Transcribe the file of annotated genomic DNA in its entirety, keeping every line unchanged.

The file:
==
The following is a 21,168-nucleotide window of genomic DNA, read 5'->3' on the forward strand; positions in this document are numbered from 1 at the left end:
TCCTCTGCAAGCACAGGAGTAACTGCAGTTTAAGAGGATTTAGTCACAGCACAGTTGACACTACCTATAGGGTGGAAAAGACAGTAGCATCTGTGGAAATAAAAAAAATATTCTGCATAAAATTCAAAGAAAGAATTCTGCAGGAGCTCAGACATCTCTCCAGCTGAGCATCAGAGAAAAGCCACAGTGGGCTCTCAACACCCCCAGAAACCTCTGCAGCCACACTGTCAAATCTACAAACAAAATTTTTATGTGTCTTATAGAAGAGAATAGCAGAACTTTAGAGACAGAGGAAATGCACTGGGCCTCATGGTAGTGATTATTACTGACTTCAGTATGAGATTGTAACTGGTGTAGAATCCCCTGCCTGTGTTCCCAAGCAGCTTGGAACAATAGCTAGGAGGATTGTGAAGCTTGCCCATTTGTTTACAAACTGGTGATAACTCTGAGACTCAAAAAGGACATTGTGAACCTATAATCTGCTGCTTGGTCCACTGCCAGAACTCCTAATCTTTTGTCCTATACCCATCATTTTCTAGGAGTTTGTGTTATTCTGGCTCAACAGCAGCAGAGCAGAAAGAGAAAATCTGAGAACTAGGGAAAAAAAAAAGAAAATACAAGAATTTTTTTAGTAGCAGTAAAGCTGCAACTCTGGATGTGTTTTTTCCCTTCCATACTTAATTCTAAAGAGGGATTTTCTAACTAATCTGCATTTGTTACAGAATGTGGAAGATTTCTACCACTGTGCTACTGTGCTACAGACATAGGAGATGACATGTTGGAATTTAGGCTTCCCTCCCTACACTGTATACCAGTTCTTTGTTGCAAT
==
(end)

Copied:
The following is a 21,168-nucleotide window of genomic DNA, read 5'->3' on the forward strand; positions in this document are numbered from 1 at the left end:
TCCTCTGCAAGCACAGGAGTAACTGCAGTTTAAGAGGATTTAGTCACAGCACAGTTGACACTACCTATAGGGTGGAAAAGACAGTAGCATCTGTGGAAATAAAAAAAATATTCTGCATAAAATTCAAAGAAAGAATTCTGCAGGAGCTCAGACATCTCTCCAGCTGAGCATCAGAGAAAAGCCACAGTGGGCTCTCAACACCCCCAGAAACCTCTGCAGCCACACTGTCAAATCTACAAACAAAATTTTTATGTGTCTTATAGAAGAGAATAGCAGAACTTTAGAGACAGAGGAAATGCACTGGGCCTCATGGTAGTGATTATTACTGACTTCAGTATGAGATTGTAACTGGTGTAGAATCCCCTGCCTGTGTTCCCAAGCAGCTTGGAACAATAGCTAGGAGGATTGTGAAGCTTGCCCATTTGTTTACAAACTGGTGATAACTCTGAGACTCAAAAAGGACATTGTGAACCTATAATCTGCTGCTTGGTCCACTGCCAGAACTCCTAATCTTTTGTCCTATACCCATCATTTTCTAGGAGTTTGTGTTATTCTGGCTCAACAGCAGCAGAGCAGAAAGAGAAAATCTGAGAACTAGGGAAAAAAAAAAGAAAATACAAGAATTTTTTTAGTAGCAGTAAAGCTGCAACTCTGGATGTGTTTTTTCCCTTCCATACTTAATTCTAAAGAGGGATTTTCTAACTAATCTGCATTTGTTACAGAATGTGGAAGATTTCTACCACTGTGCTACTGTGCTACAGACATAGGAGATGACATGTTGGAATTTAGGCTTCCCTCCCTACACTGTATACCAGTTCTTTGTTGCAAT